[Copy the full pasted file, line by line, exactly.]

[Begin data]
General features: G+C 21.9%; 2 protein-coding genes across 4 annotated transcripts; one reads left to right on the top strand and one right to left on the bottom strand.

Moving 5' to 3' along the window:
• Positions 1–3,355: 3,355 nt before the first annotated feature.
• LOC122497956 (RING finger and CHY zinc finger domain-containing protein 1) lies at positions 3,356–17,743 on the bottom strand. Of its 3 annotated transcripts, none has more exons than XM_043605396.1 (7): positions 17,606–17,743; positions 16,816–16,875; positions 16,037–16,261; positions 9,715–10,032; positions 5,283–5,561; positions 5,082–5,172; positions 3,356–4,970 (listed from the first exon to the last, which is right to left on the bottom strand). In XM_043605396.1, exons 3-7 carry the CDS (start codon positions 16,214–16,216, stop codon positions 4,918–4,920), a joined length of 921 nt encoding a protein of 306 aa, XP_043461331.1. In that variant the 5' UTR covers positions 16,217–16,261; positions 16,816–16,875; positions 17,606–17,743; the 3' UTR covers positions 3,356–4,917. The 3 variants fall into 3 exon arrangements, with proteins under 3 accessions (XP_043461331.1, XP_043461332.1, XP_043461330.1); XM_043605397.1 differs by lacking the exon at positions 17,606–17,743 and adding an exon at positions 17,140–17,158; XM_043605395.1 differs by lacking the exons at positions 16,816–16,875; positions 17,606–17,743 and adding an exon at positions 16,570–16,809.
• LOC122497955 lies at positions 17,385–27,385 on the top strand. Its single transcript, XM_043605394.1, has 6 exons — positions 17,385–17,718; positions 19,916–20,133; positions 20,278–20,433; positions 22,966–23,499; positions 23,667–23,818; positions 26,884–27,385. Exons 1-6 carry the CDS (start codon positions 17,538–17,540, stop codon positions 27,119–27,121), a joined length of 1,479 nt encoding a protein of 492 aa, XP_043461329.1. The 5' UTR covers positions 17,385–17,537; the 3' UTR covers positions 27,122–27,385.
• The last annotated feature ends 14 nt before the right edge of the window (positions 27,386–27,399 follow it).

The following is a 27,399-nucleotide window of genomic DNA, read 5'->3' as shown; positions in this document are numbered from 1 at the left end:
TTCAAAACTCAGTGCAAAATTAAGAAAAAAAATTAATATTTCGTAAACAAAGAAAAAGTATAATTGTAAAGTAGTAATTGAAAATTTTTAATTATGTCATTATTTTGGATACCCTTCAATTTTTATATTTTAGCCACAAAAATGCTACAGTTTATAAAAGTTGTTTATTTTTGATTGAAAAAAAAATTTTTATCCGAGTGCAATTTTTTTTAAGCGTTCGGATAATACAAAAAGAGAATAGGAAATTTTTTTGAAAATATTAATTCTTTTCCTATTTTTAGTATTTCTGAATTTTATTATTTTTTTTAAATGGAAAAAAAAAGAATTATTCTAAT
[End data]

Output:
General features: G+C 21.9%; 2 protein-coding genes across 4 annotated transcripts; one reads left to right on the top strand and one right to left on the bottom strand.

Moving 5' to 3' along the window:
• Positions 1–3,355: 3,355 nt before the first annotated feature.
• LOC122497956 (RING finger and CHY zinc finger domain-containing protein 1) lies at positions 3,356–17,743 on the bottom strand. Of its 3 annotated transcripts, none has more exons than XM_043605396.1 (7): positions 17,606–17,743; positions 16,816–16,875; positions 16,037–16,261; positions 9,715–10,032; positions 5,283–5,561; positions 5,082–5,172; positions 3,356–4,970 (listed from the first exon to the last, which is right to left on the bottom strand). In XM_043605396.1, exons 3-7 carry the CDS (start codon positions 16,214–16,216, stop codon positions 4,918–4,920), a joined length of 921 nt encoding a protein of 306 aa, XP_043461331.1. In that variant the 5' UTR covers positions 16,217–16,261; positions 16,816–16,875; positions 17,606–17,743; the 3' UTR covers positions 3,356–4,917. The 3 variants fall into 3 exon arrangements, with proteins under 3 accessions (XP_043461331.1, XP_043461332.1, XP_043461330.1); XM_043605397.1 differs by lacking the exon at positions 17,606–17,743 and adding an exon at positions 17,140–17,158; XM_043605395.1 differs by lacking the exons at positions 16,816–16,875; positions 17,606–17,743 and adding an exon at positions 16,570–16,809.
• LOC122497955 lies at positions 17,385–27,385 on the top strand. Its single transcript, XM_043605394.1, has 6 exons — positions 17,385–17,718; positions 19,916–20,133; positions 20,278–20,433; positions 22,966–23,499; positions 23,667–23,818; positions 26,884–27,385. Exons 1-6 carry the CDS (start codon positions 17,538–17,540, stop codon positions 27,119–27,121), a joined length of 1,479 nt encoding a protein of 492 aa, XP_043461329.1. The 5' UTR covers positions 17,385–17,537; the 3' UTR covers positions 27,122–27,385.
• The last annotated feature ends 14 nt before the right edge of the window (positions 27,386–27,399 follow it).

The following is a 27,399-nucleotide window of genomic DNA, read 5'->3' as shown; positions in this document are numbered from 1 at the left end:
TTCAAAACTCAGTGCAAAATTAAGAAAAAAAATTAATATTTCGTAAACAAAGAAAAAGTATAATTGTAAAGTAGTAATTGAAAATTTTTAATTATGTCATTATTTTGGATACCCTTCAATTTTTATATTTTAGCCACAAAAATGCTACAGTTTATAAAAGTTGTTTATTTTTGATTGAAAAAAAAATTTTTATCCGAGTGCAATTTTTTTTAAGCGTTCGGATAATACAAAAAGAGAATAGGAAATTTTTTTGAAAATATTAATTCTTTTCCTATTTTTAGTATTTCTGAATTTTATTATTTTTTTTAAATGGAAAAAAAAAGAATTATTCTAAT